NBA 2K18 (Switch) Review
NBA 2K18 is a brilliantly flawed basketball game held back by its blatant product placement and a career mode centred on aggressive microtransactions.
It is widely known that the 2K basketball games have been the best video game adaptations of the sport in recent years. I was initially concerned about what concessions the Switch version of 2K18 would have in comparison to other consoles, but the Nintendo version is no watered-down iteration – all the game modes are intact at the minor expense of slightly lesser graphics. With no disrespect to the serviceable NBA Playgrounds, NBA 2K18 is currently the best basketball game on the Switch, featuring the tight controls, play-calling and tactical elements players have come to expect from the basketball sim series. However, off-court is where 2K18 is less than stellar.
As someone returning to the NBA 2K series after a several-year hiatus, 2K18 gets off to a weak start, making many assumptions of the player, and seldom explaining anything clearly. For example, the (very loosely-defined) “tutorial”, named 2KU, is buried deep in the main menu and is not immediately visible upon booting up the game. Upon starting 2KU, the player is thrown into a practice game between the Cavs and Warriors. Instead of taking players through each of the game’s core gameplay mechanics step-by-step, 2K18 intermittently triggers pop-ups explaining various controls at seemingly random times throughout the scrimmage. This makes it difficult to practice specific shots or dribble moves in a controlled environment.
2K18 is not lacking in practice courts for shootarounds, but it does not make up for the inability to be guided through complex manoeuvres to receive helpful feedback which can then be applied to an in-game scenario. Every shot type, pass variation and the like can be looked up via the in-game glossary, but this would be significantly more helpful if the glossary included interactive practice scenarios specific to each action. Granted, as with real-life sports, it is important to learn things on your own and experiment to see what works, but NBA 2K18’s approach to new and returning lapsed players is daunting.
Once you’ve got your head around the basics, there is no shortage of ways to play NBA 2K18, including full-season modes, streetball, the basketball team owner sim “MyGM”, and the fantasy card-based MyTeam mode. These modes are fully fleshed out and are packed with detail and minute levels of customisation, allowing you to play the way you want. The main mode everyone flocks to year-in-year-out is MyCareer, where players create their own budding NBA star to dominate the boards. It is great to have full control over one athlete during a game, customising their play style and perfecting their skills, but this year’s MyCareer has serious issues.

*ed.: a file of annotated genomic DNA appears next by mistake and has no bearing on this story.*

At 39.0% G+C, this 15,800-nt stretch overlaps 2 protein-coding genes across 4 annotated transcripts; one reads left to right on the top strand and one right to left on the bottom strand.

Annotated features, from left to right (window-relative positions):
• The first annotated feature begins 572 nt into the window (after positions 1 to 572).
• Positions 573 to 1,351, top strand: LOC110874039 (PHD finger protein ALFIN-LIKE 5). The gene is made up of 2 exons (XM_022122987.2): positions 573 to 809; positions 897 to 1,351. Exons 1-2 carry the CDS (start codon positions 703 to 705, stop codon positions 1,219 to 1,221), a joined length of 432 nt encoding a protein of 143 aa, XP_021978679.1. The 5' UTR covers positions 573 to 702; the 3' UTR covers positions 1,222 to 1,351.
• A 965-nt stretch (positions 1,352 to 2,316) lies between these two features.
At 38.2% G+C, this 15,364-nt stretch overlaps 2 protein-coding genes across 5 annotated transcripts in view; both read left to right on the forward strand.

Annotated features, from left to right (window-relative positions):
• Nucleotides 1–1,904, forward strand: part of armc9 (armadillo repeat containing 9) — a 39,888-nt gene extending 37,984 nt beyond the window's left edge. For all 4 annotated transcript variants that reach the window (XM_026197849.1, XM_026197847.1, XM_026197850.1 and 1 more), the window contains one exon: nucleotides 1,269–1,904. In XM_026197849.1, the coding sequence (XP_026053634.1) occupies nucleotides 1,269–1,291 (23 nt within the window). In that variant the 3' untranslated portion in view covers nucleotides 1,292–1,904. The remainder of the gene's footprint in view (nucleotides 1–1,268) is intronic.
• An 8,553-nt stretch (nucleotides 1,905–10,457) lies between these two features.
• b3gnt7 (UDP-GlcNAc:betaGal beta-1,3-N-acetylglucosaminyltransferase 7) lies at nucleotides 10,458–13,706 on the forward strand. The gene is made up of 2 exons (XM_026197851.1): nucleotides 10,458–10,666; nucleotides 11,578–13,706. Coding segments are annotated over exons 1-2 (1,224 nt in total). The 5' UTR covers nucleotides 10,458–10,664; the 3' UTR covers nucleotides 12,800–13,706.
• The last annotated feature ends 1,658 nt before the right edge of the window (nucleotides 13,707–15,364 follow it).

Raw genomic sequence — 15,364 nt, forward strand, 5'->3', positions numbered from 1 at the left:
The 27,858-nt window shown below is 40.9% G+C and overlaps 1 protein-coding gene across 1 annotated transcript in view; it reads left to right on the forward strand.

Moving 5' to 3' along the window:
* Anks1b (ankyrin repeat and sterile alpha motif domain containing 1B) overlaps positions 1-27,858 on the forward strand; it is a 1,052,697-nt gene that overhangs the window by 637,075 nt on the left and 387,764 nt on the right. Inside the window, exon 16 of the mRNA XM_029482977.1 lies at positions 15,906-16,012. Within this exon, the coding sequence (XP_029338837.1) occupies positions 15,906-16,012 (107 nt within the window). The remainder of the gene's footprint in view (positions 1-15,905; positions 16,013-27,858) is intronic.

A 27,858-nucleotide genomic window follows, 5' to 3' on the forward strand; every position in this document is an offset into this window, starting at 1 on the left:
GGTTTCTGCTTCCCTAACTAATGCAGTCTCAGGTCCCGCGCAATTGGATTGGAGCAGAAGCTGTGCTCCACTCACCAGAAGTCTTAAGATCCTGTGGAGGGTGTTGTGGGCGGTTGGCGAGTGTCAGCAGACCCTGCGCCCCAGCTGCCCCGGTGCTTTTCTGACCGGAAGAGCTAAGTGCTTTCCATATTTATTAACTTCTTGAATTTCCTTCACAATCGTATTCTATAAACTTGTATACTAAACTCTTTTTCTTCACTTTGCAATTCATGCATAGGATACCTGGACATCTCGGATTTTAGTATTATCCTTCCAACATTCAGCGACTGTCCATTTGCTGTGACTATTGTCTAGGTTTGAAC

Billed as the “Road to 99”, referring to the challenge of levelling up your player-created athlete to the maximum statistical rating of 99, MyCareer does everything it can to make said journey an occasionally infuriating slog. Continuing with the narrative-driven experiences of recent 2K Sports games, MyCareer places your athlete as a street-baller who happens to get signed to an NBA team after being scouted at a street tournament. Following this, players are inflicted with painful, unskippable cutscenes featuring characters more obnoxious than the last (your athlete included). For much of the first season with an NBA team, you are subjected to at least one of these utterly delightful cutscenes after each game. If the script and situations the characters were placed in weren’t drowning in cringe-worthy moments and inexplicable advertising, these cutscenes may have been palatable, but when levelling up your character is already a grind, these unskippable messes are torturous.
Just to dazzle you with one such example, one cutscene sees your character hanging out in their townhouse apartment (complete with full basketball court), when they are greeted by the concierge bearing several pallets of Mountain Dew cans. Following a painfully long exchange of banter between the characters, the scene ends, and the stack of Mountain Dew just sits there. It serves no tangible in-game purpose or performance bonus beyond satisfying whatever external sponsorship was drafted up for the game. At least Gatorade (yes, you can buy in-game Gatorade) yields a temporary performance boost for your character, but the bulk of NBA 2K18’s sponsorships are just blatant advertising.